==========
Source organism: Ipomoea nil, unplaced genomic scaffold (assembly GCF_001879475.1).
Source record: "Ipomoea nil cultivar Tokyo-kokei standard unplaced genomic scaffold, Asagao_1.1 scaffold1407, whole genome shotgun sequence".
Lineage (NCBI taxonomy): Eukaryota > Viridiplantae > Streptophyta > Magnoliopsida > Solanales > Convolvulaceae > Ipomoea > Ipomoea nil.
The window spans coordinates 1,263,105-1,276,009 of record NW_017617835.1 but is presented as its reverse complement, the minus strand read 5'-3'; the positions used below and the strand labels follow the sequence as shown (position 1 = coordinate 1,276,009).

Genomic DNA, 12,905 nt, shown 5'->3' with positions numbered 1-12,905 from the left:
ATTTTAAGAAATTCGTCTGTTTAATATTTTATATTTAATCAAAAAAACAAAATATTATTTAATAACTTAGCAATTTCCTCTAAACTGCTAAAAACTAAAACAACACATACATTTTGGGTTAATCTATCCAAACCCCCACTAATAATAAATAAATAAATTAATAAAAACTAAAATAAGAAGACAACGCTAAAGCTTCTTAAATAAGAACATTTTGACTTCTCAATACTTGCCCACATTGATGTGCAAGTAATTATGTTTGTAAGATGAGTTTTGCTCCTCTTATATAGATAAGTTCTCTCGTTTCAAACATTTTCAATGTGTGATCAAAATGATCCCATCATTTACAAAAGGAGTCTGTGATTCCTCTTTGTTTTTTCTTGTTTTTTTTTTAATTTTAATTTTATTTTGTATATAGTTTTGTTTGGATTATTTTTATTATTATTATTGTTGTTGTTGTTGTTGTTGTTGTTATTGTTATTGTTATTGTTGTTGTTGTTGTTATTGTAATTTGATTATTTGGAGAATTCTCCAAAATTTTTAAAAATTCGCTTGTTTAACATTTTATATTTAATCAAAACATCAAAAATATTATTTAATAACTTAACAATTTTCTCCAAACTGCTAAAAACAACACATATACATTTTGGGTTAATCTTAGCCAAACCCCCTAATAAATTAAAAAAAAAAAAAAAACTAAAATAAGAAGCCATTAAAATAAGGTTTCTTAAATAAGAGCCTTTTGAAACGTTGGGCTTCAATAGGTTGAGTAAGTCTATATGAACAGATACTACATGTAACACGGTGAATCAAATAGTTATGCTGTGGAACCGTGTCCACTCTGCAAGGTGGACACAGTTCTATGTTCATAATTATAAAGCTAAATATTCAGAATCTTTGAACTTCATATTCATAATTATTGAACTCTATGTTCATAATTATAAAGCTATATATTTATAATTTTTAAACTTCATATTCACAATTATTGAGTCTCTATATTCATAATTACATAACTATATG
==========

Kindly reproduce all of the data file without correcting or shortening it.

Source organism: Ipomoea nil, unplaced genomic scaffold (assembly GCF_001879475.1).
Source record: "Ipomoea nil cultivar Tokyo-kokei standard unplaced genomic scaffold, Asagao_1.1 scaffold1407, whole genome shotgun sequence".
Lineage (NCBI taxonomy): Eukaryota > Viridiplantae > Streptophyta > Magnoliopsida > Solanales > Convolvulaceae > Ipomoea > Ipomoea nil.
The window spans coordinates 1,263,105-1,276,009 of record NW_017617835.1 but is presented as its reverse complement, the minus strand read 5'-3'; the positions used below and the strand labels follow the sequence as shown (position 1 = coordinate 1,276,009).

Genomic DNA, 12,905 nt, shown 5'->3' with positions numbered 1-12,905 from the left:
ATTTTAAGAAATTCGTCTGTTTAATATTTTATATTTAATCAAAAAAACAAAATATTATTTAATAACTTAGCAATTTCCTCTAAACTGCTAAAAACTAAAACAACACATACATTTTGGGTTAATCTATCCAAACCCCCACTAATAATAAATAAATAAATTAATAAAAACTAAAATAAGAAGACAACGCTAAAGCTTCTTAAATAAGAACATTTTGACTTCTCAATACTTGCCCACATTGATGTGCAAGTAATTATGTTTGTAAGATGAGTTTTGCTCCTCTTATATAGATAAGTTCTCTCGTTTCAAACATTTTCAATGTGTGATCAAAATGATCCCATCATTTACAAAAGGAGTCTGTGATTCCTCTTTGTTTTTTCTTGTTTTTTTTTTAATTTTAATTTTATTTTGTATATAGTTTTGTTTGGATTATTTTTATTATTATTATTGTTGTTGTTGTTGTTGTTGTTGTTATTGTTATTGTTATTGTTGTTGTTGTTGTTATTGTAATTTGATTATTTGGAGAATTCTCCAAAATTTTTAAAAATTCGCTTGTTTAACATTTTATATTTAATCAAAACATCAAAAATATTATTTAATAACTTAACAATTTTCTCCAAACTGCTAAAAACAACACATATACATTTTGGGTTAATCTTAGCCAAACCCCCTAATAAATTAAAAAAAAAAAAAAAACTAAAATAAGAAGCCATTAAAATAAGGTTTCTTAAATAAGAGCCTTTTGAAACGTTGGGCTTCAATAGGTTGAGTAAGTCTATATGAACAGATACTACATGTAACACGGTGAATCAAATAGTTATGCTGTGGAACCGTGTCCACTCTGCAAGGTGGACACAGTTCTATGTTCATAATTATAAAGCTAAATATTCAGAATCTTTGAACTTCATATTCATAATTATTGAACTCTATGTTCATAATTATAAAGCTATATATTTATAATTTTTAAACTTCATATTCACAATTATTGAGTCTCTATATTCATAATTACATAACTATATG